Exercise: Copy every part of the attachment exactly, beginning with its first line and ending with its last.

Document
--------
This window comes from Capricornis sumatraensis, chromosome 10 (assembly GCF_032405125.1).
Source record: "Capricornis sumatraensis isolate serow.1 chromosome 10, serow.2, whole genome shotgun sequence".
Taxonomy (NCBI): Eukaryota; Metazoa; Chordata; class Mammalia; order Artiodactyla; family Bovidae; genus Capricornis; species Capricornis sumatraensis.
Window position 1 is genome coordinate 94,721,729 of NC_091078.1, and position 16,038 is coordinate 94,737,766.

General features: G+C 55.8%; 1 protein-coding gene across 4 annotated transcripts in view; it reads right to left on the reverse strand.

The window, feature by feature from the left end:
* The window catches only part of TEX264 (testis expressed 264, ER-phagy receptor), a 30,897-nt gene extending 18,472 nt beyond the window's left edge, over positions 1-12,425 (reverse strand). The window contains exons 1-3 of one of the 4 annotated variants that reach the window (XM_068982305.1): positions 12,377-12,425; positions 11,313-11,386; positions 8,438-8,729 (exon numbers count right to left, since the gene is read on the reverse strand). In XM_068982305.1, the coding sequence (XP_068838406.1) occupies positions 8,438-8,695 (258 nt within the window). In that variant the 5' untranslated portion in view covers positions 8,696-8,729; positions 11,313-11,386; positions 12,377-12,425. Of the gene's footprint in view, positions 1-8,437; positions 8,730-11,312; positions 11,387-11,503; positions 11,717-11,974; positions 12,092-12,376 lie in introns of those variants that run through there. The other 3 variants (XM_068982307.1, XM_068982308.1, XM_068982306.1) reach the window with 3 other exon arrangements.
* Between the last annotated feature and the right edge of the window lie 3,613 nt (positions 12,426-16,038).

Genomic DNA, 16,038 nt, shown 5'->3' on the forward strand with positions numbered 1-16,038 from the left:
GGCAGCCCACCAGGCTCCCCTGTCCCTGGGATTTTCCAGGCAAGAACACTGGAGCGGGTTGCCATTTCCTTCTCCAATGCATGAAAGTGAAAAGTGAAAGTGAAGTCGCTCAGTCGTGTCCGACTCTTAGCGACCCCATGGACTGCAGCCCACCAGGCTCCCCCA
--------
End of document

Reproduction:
This window comes from Capricornis sumatraensis, chromosome 10 (assembly GCF_032405125.1).
Source record: "Capricornis sumatraensis isolate serow.1 chromosome 10, serow.2, whole genome shotgun sequence".
Taxonomy (NCBI): Eukaryota; Metazoa; Chordata; class Mammalia; order Artiodactyla; family Bovidae; genus Capricornis; species Capricornis sumatraensis.
Window position 1 is genome coordinate 94,721,729 of NC_091078.1, and position 16,038 is coordinate 94,737,766.

General features: G+C 55.8%; 1 protein-coding gene across 4 annotated transcripts in view; it reads right to left on the reverse strand.

The window, feature by feature from the left end:
* The window catches only part of TEX264 (testis expressed 264, ER-phagy receptor), a 30,897-nt gene extending 18,472 nt beyond the window's left edge, over positions 1-12,425 (reverse strand). The window contains exons 1-3 of one of the 4 annotated variants that reach the window (XM_068982305.1): positions 12,377-12,425; positions 11,313-11,386; positions 8,438-8,729 (exon numbers count right to left, since the gene is read on the reverse strand). In XM_068982305.1, the coding sequence (XP_068838406.1) occupies positions 8,438-8,695 (258 nt within the window). In that variant the 5' untranslated portion in view covers positions 8,696-8,729; positions 11,313-11,386; positions 12,377-12,425. Of the gene's footprint in view, positions 1-8,437; positions 8,730-11,312; positions 11,387-11,503; positions 11,717-11,974; positions 12,092-12,376 lie in introns of those variants that run through there. The other 3 variants (XM_068982307.1, XM_068982308.1, XM_068982306.1) reach the window with 3 other exon arrangements.
* Between the last annotated feature and the right edge of the window lie 3,613 nt (positions 12,426-16,038).

Genomic DNA, 16,038 nt, shown 5'->3' on the forward strand with positions numbered 1-16,038 from the left:
GGCAGCCCACCAGGCTCCCCTGTCCCTGGGATTTTCCAGGCAAGAACACTGGAGCGGGTTGCCATTTCCTTCTCCAATGCATGAAAGTGAAAAGTGAAAGTGAAGTCGCTCAGTCGTGTCCGACTCTTAGCGACCCCATGGACTGCAGCCCACCAGGCTCCCCCA